As a JRPG, Blue Reflection signals a slight change of tune for developer Gust. Without encroaching on the storyline too much, everything about their Magical Girl homage goes at breakneck pace - for better or for worse.
Taking place almost exclusively in an All-Girls school, main character Hinako is pulled into a space known as ‘The Common’ by her adjacent classmates Yuzu and Lime - a supernatural plain where alien-looking creatures roam freely - to collect the ‘fragments’ spawned by the woes of the other students.
Fights play out through a traditional turn-based battle system with ‘Active Time’ elements added as the story progresses. Sadly, basic encounters can usually be cleared without the opponent ever making a move, leaving what could have been a fairly enjoyable combat system sat waiting for a meaningful use.
Character levels are gained through simple ‘Kill X - Gather X’ missions, which somehow manage to make the idea of grinding monsters more trivial than before. Your three playable characters gain levels - and skills - at an alarming rate too, making combat as a whole feel sluggish at times by flooding you with far too many potential actions in the early chapters.
Gust understandably wanted to show off the Magical Girl element here, but it’s far too much too soon with each girl having 15+ attack and support skills after just a few hours.
Hinako and her ‘Reflector’ allies grow their social circle by leaping into The Common to deal with their classmate’s occasional ‘rampant’ feelings of emotion.
Much like a certain other JRPG, Blue Reflection attempts to have you spend each day socialising with various characters, but the rate at which they’re introduced makes it difficult to really commit to the idea at all. This has a knock-on effect when fighting, too, as each character can use an Assist skill in boss battles, throwing even more into an already cluttered combat system. But we’ll admit boss fights feel like a team effort.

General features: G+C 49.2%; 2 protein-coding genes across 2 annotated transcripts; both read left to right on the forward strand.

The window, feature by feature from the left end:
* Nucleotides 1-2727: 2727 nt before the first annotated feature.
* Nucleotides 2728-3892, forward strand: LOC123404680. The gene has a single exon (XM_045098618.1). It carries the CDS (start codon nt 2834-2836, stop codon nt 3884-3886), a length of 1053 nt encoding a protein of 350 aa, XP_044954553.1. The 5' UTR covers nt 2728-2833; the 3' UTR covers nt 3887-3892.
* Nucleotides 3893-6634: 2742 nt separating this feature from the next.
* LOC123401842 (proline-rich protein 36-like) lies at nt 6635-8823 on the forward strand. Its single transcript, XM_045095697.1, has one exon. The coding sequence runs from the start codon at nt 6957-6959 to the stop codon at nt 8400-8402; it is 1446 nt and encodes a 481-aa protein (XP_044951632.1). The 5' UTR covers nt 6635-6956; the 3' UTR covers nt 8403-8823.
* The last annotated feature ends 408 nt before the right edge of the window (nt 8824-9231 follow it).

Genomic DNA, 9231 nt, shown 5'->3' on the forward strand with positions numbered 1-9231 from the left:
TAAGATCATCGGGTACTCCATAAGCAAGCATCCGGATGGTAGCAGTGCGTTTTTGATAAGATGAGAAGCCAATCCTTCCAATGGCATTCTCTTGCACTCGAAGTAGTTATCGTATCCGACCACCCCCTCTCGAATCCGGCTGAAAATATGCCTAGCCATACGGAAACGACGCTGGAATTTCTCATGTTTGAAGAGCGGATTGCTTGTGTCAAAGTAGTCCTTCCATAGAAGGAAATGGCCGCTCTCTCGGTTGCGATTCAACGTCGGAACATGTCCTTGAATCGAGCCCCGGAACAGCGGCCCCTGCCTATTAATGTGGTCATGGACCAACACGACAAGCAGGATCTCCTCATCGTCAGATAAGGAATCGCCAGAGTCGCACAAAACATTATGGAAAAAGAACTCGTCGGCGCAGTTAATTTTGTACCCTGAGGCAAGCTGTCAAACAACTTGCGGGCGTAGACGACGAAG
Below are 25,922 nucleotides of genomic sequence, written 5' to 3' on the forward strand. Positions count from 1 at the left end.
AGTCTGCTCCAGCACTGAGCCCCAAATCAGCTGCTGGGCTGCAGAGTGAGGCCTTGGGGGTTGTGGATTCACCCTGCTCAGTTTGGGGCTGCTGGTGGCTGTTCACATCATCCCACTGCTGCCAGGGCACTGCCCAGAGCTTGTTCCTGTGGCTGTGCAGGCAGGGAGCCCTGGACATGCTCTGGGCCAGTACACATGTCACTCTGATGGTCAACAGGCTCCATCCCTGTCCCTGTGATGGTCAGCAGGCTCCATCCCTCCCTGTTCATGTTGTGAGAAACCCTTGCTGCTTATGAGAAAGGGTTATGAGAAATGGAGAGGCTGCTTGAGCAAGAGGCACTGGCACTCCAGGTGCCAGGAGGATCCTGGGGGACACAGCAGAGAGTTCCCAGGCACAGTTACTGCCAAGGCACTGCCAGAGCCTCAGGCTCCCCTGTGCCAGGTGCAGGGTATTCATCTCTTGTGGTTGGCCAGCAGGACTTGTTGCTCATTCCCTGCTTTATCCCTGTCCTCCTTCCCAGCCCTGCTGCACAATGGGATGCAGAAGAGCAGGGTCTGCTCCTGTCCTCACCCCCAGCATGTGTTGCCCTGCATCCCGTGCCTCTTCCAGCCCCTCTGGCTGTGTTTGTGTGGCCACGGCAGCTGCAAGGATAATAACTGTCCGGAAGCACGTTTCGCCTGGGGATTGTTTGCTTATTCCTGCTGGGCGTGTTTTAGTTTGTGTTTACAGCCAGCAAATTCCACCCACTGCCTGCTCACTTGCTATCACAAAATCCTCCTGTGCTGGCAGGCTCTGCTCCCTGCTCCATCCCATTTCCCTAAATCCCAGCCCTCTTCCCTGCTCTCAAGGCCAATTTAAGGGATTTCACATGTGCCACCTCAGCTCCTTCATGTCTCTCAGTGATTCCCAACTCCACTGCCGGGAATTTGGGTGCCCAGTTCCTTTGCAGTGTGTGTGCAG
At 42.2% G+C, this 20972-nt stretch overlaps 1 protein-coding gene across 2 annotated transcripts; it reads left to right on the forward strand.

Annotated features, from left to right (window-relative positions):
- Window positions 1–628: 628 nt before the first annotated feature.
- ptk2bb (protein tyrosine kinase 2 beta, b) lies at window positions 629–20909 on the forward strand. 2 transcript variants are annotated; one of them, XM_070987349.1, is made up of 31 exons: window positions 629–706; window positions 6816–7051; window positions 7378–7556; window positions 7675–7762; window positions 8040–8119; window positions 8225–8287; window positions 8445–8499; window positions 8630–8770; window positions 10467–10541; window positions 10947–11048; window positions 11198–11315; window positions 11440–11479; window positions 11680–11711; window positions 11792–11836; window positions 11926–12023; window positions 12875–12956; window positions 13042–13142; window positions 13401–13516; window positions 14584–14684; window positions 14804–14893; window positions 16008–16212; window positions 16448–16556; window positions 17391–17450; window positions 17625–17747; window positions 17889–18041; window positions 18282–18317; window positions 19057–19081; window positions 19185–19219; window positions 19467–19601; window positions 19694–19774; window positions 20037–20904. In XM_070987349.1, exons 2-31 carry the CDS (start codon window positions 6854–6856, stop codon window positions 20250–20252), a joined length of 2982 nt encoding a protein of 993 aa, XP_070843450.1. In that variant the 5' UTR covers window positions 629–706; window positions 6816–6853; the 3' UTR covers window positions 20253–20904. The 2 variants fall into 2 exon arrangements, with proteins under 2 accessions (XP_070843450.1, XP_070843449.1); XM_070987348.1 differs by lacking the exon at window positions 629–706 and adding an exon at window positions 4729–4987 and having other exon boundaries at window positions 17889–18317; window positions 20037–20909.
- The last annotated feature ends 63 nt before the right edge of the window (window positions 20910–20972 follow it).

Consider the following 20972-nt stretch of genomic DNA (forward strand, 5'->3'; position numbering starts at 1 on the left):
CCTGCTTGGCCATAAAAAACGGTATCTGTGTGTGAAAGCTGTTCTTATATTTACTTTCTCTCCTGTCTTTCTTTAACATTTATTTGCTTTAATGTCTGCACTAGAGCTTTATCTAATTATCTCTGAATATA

These ‘rampant emotions’ usually consist of little more than playground arguments. When they do stem from something a little more - like a girl planting a camera in a changing room - we’re quickly ushered onto the next once we gather a ‘Fragment’ by killing more standard enemies.
Rather than tell a story that could resonate with victims of bullying or harassment, Gust skirt the idea and use it as something our ‘heroes’ can - and will - take advantage of. With a nice ‘save the world’ cover story, they can get away with it. But it feels like a wasted opportunity to tell a more personal tale.
BLUE REFLECTION VERDICT
Blue Reflection feels like a Gust game. That is, it looks and sounds beautiful at times, but ultimately falls flat elsewhere. While certainly easy on the eyes, it cuts every corner it can in what feels like a purposeful attempt to emit mediocrity. There’s some good in here, but the rest feels hastily put together.
TOP GAME MOMENT
Lime’s weapon of choice - Mr. Bear - goes behind enemy lines to fire a blast of Dragon Ball Z proportions at the enemy, heal our heroines with a reassuring pat or blow everything away with Superman eye lasers. He’s the true MvP.
Great soundtrack that's soft at school and hard-hitting in battle
Wonderful art design
Cluttered combat system
Social and battle portions are both severely undercooked
Expressionless character models, anime tropes and a barebones story feels like a wasted opportunity
Solid 1080framerates, but plagued with graphical glitches and system crashes when reviewed
Lazy progression system built on nothing but a forced grind